Dire predictions that millennials’ heavy student debt load will weigh down the economy in the long term are “largely overstated,” a new PIMCO report says.
A new analysis by portfolio manager Joshua Anderson, product manager Jason Mandinach and housing analyst Emmanuel S. Sharef of PIMCO predicts that the pent-up demand of heavily indebted graduates will act as a catalyst to the U.S. economy over the long term as they pay off their loans and enjoy the higher earnings that come with a college degree.
In order to understand housing market assumptions over the next few years, getting a grasp on the financial trajectory of millennials is important, the analysts write. “We expect millennials’ financial position to improve, and pent-up demand could result in longer-term strength in housing and housing-related assets,” they write.
The traditional progression of growing up, getting married and buying a house has shifted, not disappeared. Anderson, Sharef and Mandinach believe that timing is the issue and that there is no real structural problem. “Over time the economy will overcome the burden of student debt, and pent-up demand for housing could surprise to the upside,” the analysis says.
They also believe that student loan debt will pay off in the future. Comparisons between the rising student loan debt and the residential credit market in the residential sphere of 2008 are oversimplified, the PIMCO analysis finds.
“Growth in housing was driven more by increased speculation and widespread irresponsible borrowing and lending. Rising student debt has mainly been a function of higher education costs and a larger demand base, although speculation does play a role,” the authors write. In other words, it is highly unlikely that the “systemic risks” in 2008 from the mortgage crisis will affect the student loan market.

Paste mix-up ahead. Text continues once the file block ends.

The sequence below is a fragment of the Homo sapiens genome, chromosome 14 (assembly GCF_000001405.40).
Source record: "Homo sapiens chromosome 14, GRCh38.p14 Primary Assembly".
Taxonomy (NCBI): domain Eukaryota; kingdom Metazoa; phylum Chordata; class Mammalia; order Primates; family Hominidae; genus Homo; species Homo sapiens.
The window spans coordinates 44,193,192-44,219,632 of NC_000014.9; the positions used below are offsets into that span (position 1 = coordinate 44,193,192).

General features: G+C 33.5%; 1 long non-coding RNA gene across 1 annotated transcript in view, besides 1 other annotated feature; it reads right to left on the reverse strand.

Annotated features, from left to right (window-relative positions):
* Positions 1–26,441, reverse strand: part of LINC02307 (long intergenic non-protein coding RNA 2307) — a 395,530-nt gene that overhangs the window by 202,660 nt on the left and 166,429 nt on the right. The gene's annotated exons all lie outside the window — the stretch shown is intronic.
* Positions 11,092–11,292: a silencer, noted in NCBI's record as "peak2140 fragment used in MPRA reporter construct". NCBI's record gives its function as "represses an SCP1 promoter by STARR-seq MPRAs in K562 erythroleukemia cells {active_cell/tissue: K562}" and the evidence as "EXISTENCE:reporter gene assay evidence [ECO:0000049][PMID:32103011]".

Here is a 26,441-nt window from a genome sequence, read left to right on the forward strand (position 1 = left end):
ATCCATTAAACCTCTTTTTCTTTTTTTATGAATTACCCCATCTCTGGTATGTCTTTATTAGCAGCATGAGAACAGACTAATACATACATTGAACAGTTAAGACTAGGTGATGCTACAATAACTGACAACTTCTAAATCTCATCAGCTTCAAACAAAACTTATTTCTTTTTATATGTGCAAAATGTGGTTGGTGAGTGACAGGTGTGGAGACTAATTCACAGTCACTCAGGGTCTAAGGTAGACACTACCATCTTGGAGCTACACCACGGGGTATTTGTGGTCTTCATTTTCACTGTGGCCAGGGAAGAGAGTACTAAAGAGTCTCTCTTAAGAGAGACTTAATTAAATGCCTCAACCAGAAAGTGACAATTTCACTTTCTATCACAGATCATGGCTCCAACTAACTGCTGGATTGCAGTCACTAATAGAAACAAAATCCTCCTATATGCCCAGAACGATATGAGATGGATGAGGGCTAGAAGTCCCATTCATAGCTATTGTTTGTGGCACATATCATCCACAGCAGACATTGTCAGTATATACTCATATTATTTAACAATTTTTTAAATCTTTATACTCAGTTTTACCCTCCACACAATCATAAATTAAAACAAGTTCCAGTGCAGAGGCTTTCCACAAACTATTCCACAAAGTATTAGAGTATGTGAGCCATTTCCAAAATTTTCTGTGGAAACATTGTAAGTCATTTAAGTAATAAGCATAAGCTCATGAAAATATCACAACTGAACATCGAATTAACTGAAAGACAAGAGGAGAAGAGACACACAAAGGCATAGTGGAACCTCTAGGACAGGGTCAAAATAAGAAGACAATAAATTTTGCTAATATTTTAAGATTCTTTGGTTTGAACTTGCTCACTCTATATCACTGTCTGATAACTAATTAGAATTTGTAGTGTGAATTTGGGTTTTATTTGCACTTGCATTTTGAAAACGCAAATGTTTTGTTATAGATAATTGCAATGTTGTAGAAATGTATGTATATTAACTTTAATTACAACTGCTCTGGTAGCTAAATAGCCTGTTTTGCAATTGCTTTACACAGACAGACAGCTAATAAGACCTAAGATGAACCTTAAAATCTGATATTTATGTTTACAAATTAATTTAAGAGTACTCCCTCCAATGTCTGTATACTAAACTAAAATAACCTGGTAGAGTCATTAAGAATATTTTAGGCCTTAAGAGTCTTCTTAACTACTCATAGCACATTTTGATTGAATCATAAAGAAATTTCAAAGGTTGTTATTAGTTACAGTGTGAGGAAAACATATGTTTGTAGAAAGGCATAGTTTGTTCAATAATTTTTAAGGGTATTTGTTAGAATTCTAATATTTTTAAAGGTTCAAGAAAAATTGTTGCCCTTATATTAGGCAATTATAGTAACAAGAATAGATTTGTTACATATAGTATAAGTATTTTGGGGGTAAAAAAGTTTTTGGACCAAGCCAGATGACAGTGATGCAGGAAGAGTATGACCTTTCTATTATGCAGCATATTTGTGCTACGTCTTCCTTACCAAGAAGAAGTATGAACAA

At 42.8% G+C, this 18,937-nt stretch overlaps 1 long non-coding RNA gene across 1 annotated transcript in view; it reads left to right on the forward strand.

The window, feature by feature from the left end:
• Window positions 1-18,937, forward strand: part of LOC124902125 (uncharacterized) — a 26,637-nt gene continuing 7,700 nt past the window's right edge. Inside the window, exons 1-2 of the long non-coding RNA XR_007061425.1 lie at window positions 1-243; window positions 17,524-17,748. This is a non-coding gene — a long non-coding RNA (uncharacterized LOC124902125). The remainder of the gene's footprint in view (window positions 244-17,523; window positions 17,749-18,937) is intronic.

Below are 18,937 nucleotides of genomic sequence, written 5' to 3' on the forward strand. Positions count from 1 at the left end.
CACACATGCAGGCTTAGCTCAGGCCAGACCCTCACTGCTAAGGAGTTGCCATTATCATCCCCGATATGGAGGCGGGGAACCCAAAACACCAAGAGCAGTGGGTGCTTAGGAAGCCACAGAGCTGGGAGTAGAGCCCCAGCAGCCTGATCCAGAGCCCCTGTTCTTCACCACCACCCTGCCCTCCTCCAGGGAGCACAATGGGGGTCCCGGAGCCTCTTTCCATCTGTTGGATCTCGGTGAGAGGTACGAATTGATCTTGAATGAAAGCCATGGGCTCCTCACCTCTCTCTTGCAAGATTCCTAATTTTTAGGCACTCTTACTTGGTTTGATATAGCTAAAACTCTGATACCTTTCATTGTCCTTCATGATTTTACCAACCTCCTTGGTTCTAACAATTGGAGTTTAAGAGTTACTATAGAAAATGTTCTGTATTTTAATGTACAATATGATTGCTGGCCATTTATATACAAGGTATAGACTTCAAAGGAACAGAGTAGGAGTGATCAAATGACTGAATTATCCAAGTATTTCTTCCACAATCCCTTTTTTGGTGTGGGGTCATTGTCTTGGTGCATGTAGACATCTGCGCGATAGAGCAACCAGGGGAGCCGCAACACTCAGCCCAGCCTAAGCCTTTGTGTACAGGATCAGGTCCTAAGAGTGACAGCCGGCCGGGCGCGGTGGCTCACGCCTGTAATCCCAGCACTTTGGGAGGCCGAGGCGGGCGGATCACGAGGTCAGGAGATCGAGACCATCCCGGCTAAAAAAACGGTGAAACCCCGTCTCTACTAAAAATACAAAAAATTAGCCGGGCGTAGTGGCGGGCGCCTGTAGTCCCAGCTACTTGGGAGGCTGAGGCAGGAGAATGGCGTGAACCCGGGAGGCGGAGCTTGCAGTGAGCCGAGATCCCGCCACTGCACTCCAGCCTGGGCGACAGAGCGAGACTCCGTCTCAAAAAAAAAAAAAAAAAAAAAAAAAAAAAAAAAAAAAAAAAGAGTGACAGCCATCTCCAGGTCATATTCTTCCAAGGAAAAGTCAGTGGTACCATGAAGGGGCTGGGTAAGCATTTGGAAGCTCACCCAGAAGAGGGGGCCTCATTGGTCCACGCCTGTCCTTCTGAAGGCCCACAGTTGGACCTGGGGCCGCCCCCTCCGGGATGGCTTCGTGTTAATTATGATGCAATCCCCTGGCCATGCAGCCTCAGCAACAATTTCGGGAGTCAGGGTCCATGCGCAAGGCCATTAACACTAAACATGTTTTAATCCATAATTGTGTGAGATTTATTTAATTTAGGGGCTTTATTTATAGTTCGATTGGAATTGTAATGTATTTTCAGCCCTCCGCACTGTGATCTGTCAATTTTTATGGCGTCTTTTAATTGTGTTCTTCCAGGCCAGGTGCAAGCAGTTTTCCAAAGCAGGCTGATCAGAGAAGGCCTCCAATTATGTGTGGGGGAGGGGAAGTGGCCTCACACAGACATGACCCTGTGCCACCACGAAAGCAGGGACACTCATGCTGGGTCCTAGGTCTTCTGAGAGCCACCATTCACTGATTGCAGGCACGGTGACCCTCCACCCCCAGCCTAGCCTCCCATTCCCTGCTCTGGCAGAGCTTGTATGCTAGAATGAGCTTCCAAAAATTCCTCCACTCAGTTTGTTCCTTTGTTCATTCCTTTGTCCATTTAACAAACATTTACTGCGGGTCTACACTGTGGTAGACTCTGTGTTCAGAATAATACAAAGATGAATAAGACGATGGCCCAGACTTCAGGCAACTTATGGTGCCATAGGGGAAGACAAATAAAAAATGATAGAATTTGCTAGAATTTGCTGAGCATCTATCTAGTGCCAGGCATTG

Student loans open the door to higher education, and higher education, most of the time, means a higher paying job. The unemployment rate for college graduates is 3.2%, compared with 9.1% for people without a high school diploma. “Unlike housing, where rising home equity withdrawals could be used to finance consumption that did not improve the likelihood of loan repayment, education often increases the borrower’s long-term financial capacity,” The authors write.
Over $1 trillion of student loans are held or guaranteed by the U.S. government, which means that there is a possibility that policymakers and government officials could help borrowers with their debt. Mortgage borrowers, on the other hand, obtained their loans from private firms.